We attended our assigned branch again today - the Nalaikh (pronounced Nal lock - sort of). I'm getting much more used to driving, now. Thinking I'm ok with it. Of course, the only time I have driven is on Sunday when there is merely about one fourth the regular weekday traffic. Better not get too confident, yet!
The picture is us with one of the older branch members dressed in traditional Mongolian attire. We like our branch and the members there but wish it wasn't quite so far. It's difficult to get to everything in the branch we would like to. And they gave us branch callings today, too. Melba is an unofficial member of the Primary Presidency (there were no openings) charged with getting the Primary to run properly. The Primary President often does not come. We think they are just not sure what they should be doing. I am the 1st (and only) Counselor in the Elders Presidency and have the same assignment - teach them what a quorum is and how it should function.
We also spoke in Sacrament Service today at the branch. We spoke of Christmas and families and the branch members really seemed to enjoy what we said. Mom did 1/2 of hers in Mongolian. The Branch President (one of those recently returned unmarried misisonary we've written about) was our interpreter for the rest. The missionaries all felt that he is easily the best at getting it right. It still is really challenging to not know the language. There is so much more we feel we could do to help them if we did.
We also came across this little ice skating rink during yesterday's shopping trip. The 'rink' is simply an area in the middle of town which is fenced off to keep the cars from driving on it! There is no special ice forming mechanism, just the ice that nature provides. But the people were having a lot of fun with it! But why would anyone want to find the coldest place in town to go frolicking in! Brrrrrrrrrrr!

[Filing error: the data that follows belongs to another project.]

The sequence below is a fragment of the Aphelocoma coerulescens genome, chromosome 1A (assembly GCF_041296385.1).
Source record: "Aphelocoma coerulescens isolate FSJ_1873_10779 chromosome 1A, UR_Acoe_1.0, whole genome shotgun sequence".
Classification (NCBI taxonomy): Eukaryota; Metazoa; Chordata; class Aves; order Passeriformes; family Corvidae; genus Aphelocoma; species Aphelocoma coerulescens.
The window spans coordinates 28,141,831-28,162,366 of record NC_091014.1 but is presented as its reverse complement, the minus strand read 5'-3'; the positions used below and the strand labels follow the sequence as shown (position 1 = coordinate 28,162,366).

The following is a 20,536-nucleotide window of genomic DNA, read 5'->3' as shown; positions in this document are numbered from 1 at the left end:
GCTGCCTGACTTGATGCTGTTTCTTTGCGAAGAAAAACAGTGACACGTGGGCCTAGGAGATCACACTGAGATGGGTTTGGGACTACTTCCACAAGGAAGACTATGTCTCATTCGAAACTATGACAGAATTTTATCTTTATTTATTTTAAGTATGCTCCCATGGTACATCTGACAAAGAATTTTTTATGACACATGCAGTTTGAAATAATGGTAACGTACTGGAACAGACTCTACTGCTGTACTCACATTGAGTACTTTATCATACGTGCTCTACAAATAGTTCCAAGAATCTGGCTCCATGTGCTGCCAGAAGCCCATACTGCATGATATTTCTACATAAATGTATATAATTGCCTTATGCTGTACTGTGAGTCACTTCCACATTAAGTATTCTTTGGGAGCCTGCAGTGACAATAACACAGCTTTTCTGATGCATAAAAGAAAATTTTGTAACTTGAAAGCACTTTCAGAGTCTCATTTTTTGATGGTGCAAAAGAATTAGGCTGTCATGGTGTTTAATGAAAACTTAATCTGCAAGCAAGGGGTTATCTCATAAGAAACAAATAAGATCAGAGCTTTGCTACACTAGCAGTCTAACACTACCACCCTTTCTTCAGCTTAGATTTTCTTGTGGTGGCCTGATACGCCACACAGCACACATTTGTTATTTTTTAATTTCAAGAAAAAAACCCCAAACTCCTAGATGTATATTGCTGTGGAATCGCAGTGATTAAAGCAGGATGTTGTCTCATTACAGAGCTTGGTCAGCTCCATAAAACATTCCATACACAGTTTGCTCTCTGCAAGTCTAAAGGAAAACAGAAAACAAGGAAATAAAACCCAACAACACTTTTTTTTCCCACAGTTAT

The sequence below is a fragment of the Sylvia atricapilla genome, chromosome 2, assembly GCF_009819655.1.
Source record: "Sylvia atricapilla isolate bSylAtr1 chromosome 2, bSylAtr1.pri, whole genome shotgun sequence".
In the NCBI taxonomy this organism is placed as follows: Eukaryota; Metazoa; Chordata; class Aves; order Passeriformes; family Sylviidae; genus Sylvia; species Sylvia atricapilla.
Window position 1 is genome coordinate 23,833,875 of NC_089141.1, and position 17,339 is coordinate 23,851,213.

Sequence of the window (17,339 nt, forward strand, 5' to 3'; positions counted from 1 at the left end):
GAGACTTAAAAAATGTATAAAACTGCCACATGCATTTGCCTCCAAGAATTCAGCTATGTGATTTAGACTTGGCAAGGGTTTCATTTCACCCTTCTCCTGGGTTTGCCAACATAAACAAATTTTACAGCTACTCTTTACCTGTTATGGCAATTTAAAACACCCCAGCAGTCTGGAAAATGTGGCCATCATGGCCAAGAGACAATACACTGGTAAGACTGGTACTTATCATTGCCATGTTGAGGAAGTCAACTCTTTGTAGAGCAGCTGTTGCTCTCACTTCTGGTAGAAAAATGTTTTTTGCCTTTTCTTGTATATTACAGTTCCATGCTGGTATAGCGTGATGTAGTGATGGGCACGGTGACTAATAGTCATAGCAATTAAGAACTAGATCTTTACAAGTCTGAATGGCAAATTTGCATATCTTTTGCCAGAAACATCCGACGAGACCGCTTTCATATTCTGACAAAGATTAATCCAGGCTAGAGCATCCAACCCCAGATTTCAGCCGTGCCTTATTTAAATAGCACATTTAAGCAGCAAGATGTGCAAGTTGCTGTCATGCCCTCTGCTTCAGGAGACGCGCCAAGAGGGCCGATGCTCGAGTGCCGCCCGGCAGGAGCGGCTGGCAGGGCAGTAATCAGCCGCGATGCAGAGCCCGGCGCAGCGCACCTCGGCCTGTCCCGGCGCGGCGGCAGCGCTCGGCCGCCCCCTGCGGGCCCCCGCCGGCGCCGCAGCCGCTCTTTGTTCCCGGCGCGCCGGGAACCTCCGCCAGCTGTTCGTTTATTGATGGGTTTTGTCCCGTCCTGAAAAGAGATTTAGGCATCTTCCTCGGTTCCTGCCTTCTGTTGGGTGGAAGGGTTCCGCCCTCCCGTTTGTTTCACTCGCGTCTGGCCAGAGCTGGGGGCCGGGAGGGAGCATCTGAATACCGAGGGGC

And we thought we had better show you one of the nicer stores which they do have in Ulannbaatar. This is the State Department Store. Unlike what we have shown you in the past, this is a 'real store', several stories high, all run and operated by one owner -- no individual little shops as is so common here. They even have a curtained off room to try clothes on! This one is very much like the stores in the US. There are a couple of these kind of stores around but the majority remain the co-op type stores.
And they do have everything here; grocery section, restuarant, clothing, appliances, jewelry (obviously), art, electronics, etc. But it also tends to be a bit higher priced than the local version of the 'mom and pop' stores we have shown you.
Just thought you ought to know 'the whole story.' Things are not as bleak as we might have led you to believe! But we really liked the simpathy the previous pictures tended to generate!